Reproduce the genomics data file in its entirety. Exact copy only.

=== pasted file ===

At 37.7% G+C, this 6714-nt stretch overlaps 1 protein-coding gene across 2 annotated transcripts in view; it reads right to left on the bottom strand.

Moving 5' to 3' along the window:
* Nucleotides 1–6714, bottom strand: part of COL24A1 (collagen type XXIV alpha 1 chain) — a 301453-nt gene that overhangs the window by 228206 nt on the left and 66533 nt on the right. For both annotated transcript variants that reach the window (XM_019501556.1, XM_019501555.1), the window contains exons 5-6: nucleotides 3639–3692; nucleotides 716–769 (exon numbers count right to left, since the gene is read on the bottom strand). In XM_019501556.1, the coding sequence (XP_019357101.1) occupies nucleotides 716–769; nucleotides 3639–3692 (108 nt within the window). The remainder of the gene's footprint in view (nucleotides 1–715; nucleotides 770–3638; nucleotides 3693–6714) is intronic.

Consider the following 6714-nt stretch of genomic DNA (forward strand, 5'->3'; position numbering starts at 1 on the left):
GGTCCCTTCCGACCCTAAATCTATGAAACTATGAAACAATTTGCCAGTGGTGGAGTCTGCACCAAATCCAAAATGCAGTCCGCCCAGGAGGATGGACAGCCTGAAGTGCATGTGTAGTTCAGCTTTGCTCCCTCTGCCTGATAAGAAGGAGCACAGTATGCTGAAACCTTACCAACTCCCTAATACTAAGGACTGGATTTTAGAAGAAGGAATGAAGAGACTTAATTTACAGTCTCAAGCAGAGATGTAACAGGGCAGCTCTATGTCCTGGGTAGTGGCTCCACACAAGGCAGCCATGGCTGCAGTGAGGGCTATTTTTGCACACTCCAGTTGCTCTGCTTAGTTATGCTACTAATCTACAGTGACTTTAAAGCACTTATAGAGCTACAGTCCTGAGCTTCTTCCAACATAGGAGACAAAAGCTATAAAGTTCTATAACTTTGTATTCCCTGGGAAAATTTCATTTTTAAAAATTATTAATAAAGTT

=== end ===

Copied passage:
At 37.7% G+C, this 6714-nt stretch overlaps 1 protein-coding gene across 2 annotated transcripts in view; it reads right to left on the bottom strand.

Moving 5' to 3' along the window:
* Nucleotides 1–6714, bottom strand: part of COL24A1 (collagen type XXIV alpha 1 chain) — a 301453-nt gene that overhangs the window by 228206 nt on the left and 66533 nt on the right. For both annotated transcript variants that reach the window (XM_019501556.1, XM_019501555.1), the window contains exons 5-6: nucleotides 3639–3692; nucleotides 716–769 (exon numbers count right to left, since the gene is read on the bottom strand). In XM_019501556.1, the coding sequence (XP_019357101.1) occupies nucleotides 716–769; nucleotides 3639–3692 (108 nt within the window). The remainder of the gene's footprint in view (nucleotides 1–715; nucleotides 770–3638; nucleotides 3693–6714) is intronic.

Consider the following 6714-nt stretch of genomic DNA (forward strand, 5'->3'; position numbering starts at 1 on the left):
GGTCCCTTCCGACCCTAAATCTATGAAACTATGAAACAATTTGCCAGTGGTGGAGTCTGCACCAAATCCAAAATGCAGTCCGCCCAGGAGGATGGACAGCCTGAAGTGCATGTGTAGTTCAGCTTTGCTCCCTCTGCCTGATAAGAAGGAGCACAGTATGCTGAAACCTTACCAACTCCCTAATACTAAGGACTGGATTTTAGAAGAAGGAATGAAGAGACTTAATTTACAGTCTCAAGCAGAGATGTAACAGGGCAGCTCTATGTCCTGGGTAGTGGCTCCACACAAGGCAGCCATGGCTGCAGTGAGGGCTATTTTTGCACACTCCAGTTGCTCTGCTTAGTTATGCTACTAATCTACAGTGACTTTAAAGCACTTATAGAGCTACAGTCCTGAGCTTCTTCCAACATAGGAGACAAAAGCTATAAAGTTCTATAACTTTGTATTCCCTGGGAAAATTTCATTTTTAAAAATTATTAATAAAGTT